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New Orion capsule heat shield a “breakthrough” for NASA

Posted by 3citynewswire on 03/02/2010

Looking like a UFO from an old science fiction movie, the new resin Orion heat shield hovers above its mold at the Lockheed Martin composite development facility in Denver. Credit: Lockheed Martin.

The Orion crew capsule as a shining example of new technology development? Well, that’s the latest word from Lockheed Martin which on Monday hailed the space capsule’s new heat shield as a  breakthrough.

“[Orion] is at the height of its development phase, which has spurred several new technologies and innovations such as a cutting edge high-temperature composite material system,” said a press release on Monday, seemingly tailoring its language to the Obama administration’s new vision for NASA.

According to the release, the 16.4 foot diameter heat shield was described as a “resin system” developed over 18 months by in partnership with TenCate Advanced Composites.

It was dreamed up in house at Lockheed in Denver as a cheaper replacement for Orion’s original titanium heat shield which would have to be made in sections and takes up to a year to put together, according to Colin Sipe, who was in charge of the team working on the project. The new composite shield takes only months to make, weighs slightly less than the titanium shield and would save lots of money.

“In addition to the technology advancement, we achieved a $10 million cost savings and improved the project schedule by 12 months through the innovative tooling, materials and fabrication processes the team put into action,” Cleon Lacefield Lockheed Martin’s Orion program manager said.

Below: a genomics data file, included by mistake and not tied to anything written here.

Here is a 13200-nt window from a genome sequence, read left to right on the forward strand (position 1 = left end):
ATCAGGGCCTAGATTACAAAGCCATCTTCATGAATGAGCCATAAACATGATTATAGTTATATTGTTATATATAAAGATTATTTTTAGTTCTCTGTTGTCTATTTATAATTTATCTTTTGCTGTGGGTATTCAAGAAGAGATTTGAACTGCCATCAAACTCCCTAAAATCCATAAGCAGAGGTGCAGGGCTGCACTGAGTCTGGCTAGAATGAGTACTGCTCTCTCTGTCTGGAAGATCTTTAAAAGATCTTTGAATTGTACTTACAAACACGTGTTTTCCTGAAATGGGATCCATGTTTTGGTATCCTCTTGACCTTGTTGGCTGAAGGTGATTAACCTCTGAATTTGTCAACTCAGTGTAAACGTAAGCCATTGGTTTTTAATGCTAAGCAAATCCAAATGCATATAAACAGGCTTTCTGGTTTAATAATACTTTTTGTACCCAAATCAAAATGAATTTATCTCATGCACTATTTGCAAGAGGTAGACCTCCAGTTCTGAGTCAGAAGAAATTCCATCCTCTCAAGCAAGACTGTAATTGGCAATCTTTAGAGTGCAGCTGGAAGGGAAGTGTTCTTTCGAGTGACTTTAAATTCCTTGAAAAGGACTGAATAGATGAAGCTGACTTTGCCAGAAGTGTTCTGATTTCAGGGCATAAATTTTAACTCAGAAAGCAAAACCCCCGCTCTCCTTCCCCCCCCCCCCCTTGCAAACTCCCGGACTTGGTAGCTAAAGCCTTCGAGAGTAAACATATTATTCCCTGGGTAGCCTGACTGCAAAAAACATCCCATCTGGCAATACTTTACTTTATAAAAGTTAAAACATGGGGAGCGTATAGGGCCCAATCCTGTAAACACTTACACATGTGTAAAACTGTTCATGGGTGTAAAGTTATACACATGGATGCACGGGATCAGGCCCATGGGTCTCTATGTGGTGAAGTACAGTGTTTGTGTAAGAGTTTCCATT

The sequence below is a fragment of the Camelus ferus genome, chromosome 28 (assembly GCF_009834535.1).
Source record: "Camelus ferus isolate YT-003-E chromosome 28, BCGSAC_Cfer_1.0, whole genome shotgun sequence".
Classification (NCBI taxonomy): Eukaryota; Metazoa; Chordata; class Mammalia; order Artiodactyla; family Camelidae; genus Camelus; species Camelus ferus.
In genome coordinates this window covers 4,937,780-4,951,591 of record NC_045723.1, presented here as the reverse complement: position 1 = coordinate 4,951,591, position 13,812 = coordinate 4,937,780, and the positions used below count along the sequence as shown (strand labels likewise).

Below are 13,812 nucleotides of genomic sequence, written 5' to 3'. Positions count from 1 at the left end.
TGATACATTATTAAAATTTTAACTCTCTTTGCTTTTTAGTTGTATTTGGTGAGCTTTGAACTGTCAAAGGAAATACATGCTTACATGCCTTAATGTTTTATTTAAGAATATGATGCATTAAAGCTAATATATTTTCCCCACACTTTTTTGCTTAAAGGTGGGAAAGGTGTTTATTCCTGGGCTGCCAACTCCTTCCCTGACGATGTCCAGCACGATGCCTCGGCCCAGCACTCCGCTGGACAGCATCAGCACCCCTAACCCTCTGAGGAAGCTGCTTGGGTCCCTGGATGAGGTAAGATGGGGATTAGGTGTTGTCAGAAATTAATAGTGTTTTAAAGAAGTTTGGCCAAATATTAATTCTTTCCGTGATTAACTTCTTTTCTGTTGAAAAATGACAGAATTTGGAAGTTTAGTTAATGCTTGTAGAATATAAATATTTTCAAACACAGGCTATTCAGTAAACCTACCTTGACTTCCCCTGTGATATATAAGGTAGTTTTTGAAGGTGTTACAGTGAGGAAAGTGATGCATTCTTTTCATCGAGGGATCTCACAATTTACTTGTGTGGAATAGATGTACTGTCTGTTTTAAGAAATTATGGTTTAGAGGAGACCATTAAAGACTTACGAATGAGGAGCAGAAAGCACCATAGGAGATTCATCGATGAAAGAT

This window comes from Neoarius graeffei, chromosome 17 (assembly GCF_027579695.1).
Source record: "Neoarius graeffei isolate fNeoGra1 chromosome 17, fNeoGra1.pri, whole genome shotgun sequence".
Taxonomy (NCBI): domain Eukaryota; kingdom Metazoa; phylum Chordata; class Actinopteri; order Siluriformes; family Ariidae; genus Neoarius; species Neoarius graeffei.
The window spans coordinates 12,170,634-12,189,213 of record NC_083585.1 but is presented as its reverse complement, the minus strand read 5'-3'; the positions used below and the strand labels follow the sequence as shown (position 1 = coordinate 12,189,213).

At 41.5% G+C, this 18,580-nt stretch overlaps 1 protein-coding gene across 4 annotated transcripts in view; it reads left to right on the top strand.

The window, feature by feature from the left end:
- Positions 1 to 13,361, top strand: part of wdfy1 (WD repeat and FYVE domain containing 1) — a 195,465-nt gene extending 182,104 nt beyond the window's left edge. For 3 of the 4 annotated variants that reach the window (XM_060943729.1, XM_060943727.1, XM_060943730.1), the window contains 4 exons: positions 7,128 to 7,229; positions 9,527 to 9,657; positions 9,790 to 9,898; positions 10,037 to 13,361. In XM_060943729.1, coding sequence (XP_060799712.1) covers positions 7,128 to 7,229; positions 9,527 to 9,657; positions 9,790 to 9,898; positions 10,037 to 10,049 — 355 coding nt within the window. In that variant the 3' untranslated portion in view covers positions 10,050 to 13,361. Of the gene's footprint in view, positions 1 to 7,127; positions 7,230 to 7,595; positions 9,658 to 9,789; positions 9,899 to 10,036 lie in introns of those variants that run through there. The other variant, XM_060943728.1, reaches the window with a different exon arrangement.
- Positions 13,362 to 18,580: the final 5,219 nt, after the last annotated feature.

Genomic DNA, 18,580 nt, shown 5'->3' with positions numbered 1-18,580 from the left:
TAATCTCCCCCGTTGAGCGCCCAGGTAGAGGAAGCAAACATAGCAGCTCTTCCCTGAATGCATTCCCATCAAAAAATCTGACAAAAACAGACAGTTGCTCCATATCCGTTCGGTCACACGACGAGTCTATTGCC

The giant Frisbee-like shield is supposed to go on the bottom of the Orion “ground test article” – the first full-sized mock up of the capsule being built at NASA’s Michoud Assembly Facility in New Orleans, La. — described as “a production pathfinder to validate the flight vehicle production processes and tools.”

The problem is that the new heat shield has not officially been accepted yet by NASA as officially be part of Orion because the titanium shield is still considered to be the baseline design. A procedure is underway to change that, Sipe said.

But it all might be too late. The Obama administration has proposed cancelling Orion and its Ares I launch vehicle as part of a major overhaul of NASA.

After five years and at least $9 billion spent on the development of the new spaceship, the president’s 2011 budget would scrap the centerpieces of the agency’s Constellation moon program because they were deemed “unsustainable.” Several government studies found Ares and Orion too expensive and behind schedule and thought their development funds could be better spent on other projects.

In their place, the White House wants to fund a “game-changing” new technology development program to discover new tools and more affordable systems that could send humans to Mars in weeks not months.

While there is no doubt among engineers and space industry analysts that Orion has developed important new technologies, many see a touch of irony and desperation in the company’s use of language about new technology development and its promotion of its cost savings at this particular point in time.

“There is no doubt that Lockheed Martin is trying to save it’s baby and is doing whatever it can to keep Orion alive,” said one aerospace industry executive, whose company competes with Lockheed Martin.

Lockheed Martin executives are currently lobbying Congress to keep some parts of the Constellation program alive that would guarantee Orion’s survival.

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